China Puts Tariffs on US Pork
We calculate that China imported 8.5% of US pork exports in February. This percentage is relatively consistent to percentage of exports in the last half of 2017
In 2017, the US exported 26.6% of its total pork production. If we use that percentage in February to get to total US pork, we arrive at 837,360 t. If China is at 18,933 t imported for February, we use our farmer arithmetic to calculate China’s imports from USA to be at approximately 2.2 % of the total US pork production.
2.2%? Seems to us China effect on lean hog futures and cash prices are out of perspective with prices declining up to 6-8¢ per lb. The emotional reaction in our mind is far more dramatic them the reality of market share.
Relative to other Global Markets, US prices are quite low. The below chart gives a very clear comparison. If we use US pork cut-outs from last Friday of 67¢ lb., its hard to imagine US pork exports will not be quite competitive relative to European prices 50 to 70 % higher.
We expect the US market to begin to recover very soon. Price points are low and that will stimulate demand. China’s small percentage of market share will be filled by other players, but this turn could open opportunities for US pork in other markets. Markets are made of some reality and some emotion.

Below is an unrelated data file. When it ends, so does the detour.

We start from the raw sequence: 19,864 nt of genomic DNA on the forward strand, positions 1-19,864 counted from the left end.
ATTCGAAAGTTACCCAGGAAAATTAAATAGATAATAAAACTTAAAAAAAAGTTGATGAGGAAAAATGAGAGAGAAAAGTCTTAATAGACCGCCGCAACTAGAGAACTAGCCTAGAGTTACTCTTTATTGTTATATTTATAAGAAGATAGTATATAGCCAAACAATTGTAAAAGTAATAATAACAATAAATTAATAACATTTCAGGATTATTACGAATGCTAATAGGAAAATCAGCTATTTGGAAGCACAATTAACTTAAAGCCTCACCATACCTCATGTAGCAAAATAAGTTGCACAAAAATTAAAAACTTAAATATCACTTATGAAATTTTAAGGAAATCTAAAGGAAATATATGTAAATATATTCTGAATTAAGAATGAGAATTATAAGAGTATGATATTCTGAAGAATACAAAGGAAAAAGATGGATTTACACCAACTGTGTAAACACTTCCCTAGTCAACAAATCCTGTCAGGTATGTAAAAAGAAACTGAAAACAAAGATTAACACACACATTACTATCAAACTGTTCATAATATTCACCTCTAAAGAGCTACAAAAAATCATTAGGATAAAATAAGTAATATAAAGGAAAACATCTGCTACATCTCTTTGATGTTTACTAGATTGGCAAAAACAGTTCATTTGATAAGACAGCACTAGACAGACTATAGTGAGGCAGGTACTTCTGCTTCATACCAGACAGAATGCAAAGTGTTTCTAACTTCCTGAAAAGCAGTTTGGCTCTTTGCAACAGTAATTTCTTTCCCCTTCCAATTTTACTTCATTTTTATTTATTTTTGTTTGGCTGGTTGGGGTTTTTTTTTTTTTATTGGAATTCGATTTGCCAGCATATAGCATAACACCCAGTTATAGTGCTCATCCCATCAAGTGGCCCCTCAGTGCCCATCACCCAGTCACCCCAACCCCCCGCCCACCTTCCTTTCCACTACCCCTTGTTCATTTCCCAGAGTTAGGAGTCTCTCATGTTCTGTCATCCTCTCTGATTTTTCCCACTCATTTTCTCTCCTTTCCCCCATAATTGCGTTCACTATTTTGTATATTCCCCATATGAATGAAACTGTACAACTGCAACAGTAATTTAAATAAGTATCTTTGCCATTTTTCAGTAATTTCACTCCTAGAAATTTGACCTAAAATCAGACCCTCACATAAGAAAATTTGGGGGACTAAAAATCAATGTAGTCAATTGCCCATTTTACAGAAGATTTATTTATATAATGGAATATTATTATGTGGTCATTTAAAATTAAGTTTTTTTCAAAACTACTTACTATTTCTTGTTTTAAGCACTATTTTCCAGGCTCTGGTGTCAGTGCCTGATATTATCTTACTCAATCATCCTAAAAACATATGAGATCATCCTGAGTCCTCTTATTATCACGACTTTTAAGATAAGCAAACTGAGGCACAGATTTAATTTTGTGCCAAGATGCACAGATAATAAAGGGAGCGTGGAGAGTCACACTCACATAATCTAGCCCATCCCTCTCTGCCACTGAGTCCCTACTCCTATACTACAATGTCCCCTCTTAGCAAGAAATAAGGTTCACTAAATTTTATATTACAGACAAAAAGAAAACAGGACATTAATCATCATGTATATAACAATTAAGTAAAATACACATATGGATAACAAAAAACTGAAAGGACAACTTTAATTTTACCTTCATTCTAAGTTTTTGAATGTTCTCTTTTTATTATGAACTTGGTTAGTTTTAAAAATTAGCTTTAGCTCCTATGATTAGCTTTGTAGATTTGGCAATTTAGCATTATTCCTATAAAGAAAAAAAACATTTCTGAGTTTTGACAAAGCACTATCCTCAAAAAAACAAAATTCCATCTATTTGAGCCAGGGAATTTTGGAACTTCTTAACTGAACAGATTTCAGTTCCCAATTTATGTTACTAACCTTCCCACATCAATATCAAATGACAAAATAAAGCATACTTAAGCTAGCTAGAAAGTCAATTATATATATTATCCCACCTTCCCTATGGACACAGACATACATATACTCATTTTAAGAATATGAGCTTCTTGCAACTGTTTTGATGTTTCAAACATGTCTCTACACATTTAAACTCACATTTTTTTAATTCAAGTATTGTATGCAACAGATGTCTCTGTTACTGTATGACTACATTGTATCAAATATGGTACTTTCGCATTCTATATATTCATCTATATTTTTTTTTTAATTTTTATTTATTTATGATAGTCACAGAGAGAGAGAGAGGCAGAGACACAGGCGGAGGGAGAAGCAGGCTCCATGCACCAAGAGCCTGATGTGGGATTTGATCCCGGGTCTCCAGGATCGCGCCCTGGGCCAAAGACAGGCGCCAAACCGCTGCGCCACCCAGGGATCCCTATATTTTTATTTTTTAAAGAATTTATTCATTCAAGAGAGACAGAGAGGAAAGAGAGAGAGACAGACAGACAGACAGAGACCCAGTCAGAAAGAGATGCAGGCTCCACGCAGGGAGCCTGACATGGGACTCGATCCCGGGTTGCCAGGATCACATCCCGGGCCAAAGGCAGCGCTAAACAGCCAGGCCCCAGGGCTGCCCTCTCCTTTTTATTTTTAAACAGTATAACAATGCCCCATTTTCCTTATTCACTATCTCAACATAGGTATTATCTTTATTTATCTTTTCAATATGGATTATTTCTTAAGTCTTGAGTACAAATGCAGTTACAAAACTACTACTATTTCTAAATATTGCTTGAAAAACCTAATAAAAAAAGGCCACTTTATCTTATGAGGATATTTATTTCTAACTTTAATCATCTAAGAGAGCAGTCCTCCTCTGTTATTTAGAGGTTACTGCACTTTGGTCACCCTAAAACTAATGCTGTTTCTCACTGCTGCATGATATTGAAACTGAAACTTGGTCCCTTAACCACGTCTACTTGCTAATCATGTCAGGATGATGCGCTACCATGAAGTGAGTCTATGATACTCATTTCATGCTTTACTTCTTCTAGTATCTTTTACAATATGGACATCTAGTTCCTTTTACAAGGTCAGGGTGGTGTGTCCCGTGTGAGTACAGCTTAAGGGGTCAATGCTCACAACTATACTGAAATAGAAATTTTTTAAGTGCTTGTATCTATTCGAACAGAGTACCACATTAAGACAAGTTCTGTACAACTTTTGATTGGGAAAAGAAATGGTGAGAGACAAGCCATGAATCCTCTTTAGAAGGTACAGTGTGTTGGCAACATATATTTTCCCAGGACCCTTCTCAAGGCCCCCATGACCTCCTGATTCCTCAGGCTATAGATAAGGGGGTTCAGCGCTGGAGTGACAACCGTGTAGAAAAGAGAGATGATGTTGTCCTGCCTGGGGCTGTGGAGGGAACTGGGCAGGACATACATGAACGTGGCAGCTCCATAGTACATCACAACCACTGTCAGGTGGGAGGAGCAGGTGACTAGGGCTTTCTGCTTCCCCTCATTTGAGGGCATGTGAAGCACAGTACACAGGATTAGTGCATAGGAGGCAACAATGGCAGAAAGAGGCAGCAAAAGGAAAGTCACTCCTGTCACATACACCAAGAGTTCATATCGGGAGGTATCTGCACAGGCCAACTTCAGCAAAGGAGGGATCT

Last week the US corn price had a quick drop because of potential tariffs. After the market dripped some wizards, realized that the US, for all intents and purposes, exports no corn to China – the market recovered. Goes to show a market moving on emotions, not reality. My deceased friend, Doug Maus, used to say “Trading in Chicago is just like playing in Las Vegas, but with no rules”
We expect the hog market to recover soon. The reaction of a tariff on just over 2% of total US Pork exports has lead to a price adjustment greater then what should be. At same point some sanity will return.
This coming week, we will be in Great Britain.
This post was written by Genesus